Miss something this week? Don’t panic. CBC’s Marketplace rounds up the consumer and health news you need.
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Telecom sales tactics
Have you ever felt pressured by employees selling TV, internet and wireless services? The CRTC is inviting you to raise your complaints online or at a public hearing starting Oct. 22. Earlier this year, our hidden camera investigation captured misleading sales tactics used by a company selling Bell services door to door. Since then, hundreds of customers have reached out about not receiving what a salesperson promised.
More from Marketplace: Misleading sales tactics for Bell services.
The Bay drops Ivanka Trump
You won’t find Ivanka Trump’s dresses at the Bay for that much longer. The company will be dropping the clothing line from its department stores and has already removed the brand from its website. HBC didn’t say whether an ongoing boycott against stores carrying Trump family products factored into its decision, but said it pulled the line due to lack of sales.
Condos rush to ban weed
If you plan on smoking at home after weed is legalized, you might be out of luck if you live in a condo or apartment. Across the country, condo boards are scrambling to enact rules banning pot smoking inside units, on balconies and in common areas. The new rules could pit a medicinal pot smoker against a neighbour who complains about contamination of their living space.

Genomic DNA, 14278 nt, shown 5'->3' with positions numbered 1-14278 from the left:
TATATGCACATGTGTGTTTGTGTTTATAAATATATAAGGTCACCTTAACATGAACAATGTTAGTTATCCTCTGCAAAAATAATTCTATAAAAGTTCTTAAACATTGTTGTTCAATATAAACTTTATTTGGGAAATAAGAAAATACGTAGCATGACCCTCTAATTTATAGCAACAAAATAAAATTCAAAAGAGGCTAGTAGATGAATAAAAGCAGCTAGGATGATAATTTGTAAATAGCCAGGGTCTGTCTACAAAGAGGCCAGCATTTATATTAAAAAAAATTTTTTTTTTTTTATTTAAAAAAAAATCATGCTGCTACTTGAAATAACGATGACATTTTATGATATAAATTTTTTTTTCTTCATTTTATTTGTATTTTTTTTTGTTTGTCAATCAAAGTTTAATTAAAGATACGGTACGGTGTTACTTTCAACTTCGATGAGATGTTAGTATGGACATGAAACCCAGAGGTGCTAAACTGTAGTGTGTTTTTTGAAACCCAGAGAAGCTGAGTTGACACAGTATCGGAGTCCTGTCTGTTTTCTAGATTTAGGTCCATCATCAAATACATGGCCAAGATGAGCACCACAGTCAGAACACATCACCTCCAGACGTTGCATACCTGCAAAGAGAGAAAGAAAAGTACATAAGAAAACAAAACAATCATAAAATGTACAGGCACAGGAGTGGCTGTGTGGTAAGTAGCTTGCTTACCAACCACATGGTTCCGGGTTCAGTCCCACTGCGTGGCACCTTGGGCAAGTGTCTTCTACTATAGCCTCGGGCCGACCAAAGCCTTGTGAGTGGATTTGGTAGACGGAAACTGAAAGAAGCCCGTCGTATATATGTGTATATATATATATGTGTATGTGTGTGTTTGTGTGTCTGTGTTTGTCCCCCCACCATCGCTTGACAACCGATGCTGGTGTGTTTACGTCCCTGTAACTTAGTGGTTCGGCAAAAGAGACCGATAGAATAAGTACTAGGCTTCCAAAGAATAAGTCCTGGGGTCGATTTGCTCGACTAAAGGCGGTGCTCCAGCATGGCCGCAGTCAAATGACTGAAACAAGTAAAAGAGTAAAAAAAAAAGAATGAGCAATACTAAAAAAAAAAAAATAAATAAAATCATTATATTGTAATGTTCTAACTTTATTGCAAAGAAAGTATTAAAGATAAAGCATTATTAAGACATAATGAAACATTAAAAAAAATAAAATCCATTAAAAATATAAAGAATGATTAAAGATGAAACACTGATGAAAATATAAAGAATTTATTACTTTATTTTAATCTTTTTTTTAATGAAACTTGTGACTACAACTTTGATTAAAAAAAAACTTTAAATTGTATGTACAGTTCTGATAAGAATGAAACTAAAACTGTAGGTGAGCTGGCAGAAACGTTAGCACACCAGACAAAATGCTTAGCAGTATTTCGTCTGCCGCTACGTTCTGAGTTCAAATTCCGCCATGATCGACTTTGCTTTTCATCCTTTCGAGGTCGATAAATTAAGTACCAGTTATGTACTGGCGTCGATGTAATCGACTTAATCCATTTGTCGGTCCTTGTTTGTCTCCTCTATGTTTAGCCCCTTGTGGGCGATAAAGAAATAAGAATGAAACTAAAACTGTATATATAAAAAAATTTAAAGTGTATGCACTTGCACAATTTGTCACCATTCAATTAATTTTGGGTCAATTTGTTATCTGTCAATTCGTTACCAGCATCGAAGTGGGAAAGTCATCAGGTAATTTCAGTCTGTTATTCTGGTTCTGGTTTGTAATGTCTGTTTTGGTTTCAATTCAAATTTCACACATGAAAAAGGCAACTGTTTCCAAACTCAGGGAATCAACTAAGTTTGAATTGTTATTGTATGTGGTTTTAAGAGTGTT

Extra fee on cellphone bills
If you have a cellphone plan with Bell, Rogers or Telus, you might want to look a little closer at your wireless bill. The system access fee — typically $6.95 — was dropped by the big three in 2009 after facing competition from new providers who didn’t charge it. But customers who didn’t migrate to a new plan still pay it. A class-action lawsuit alleges companies misled customers into thinking the fee was a government charge.
More from Marketplace: How to get a better plan (2016).
What else is going on?
U.S. beer drinkers pay more as aluminum tariffs hit cans. President Donald Trump’s tariffs on foreign steel and aluminum are raising prices for a range of Wisconsin-made goods that use metal for product containers.
Can greenhouse gas emissions be reduced by making cows and other animals less gassy? Livestock are responsible for about 14.5 per cent of global greenhouse gas emissions and scientists are trying to breed animals that burp less, adjusting diets so they produce less methane.
The last U.S. Blockbuster thrives on great customer service. The owners of the Bend, Ore., location haven’t updated their hardware since the ’90s — including a computer system that uses floppy disks.
What should we investigate next?
Our TV season has wrapped until the fall. Miss an episode? Watch Marketplace investigations on demand here. We are busy working on new stories and want to hear from you. What do you think we should investigate next? Email us at firstname.lastname@example.org.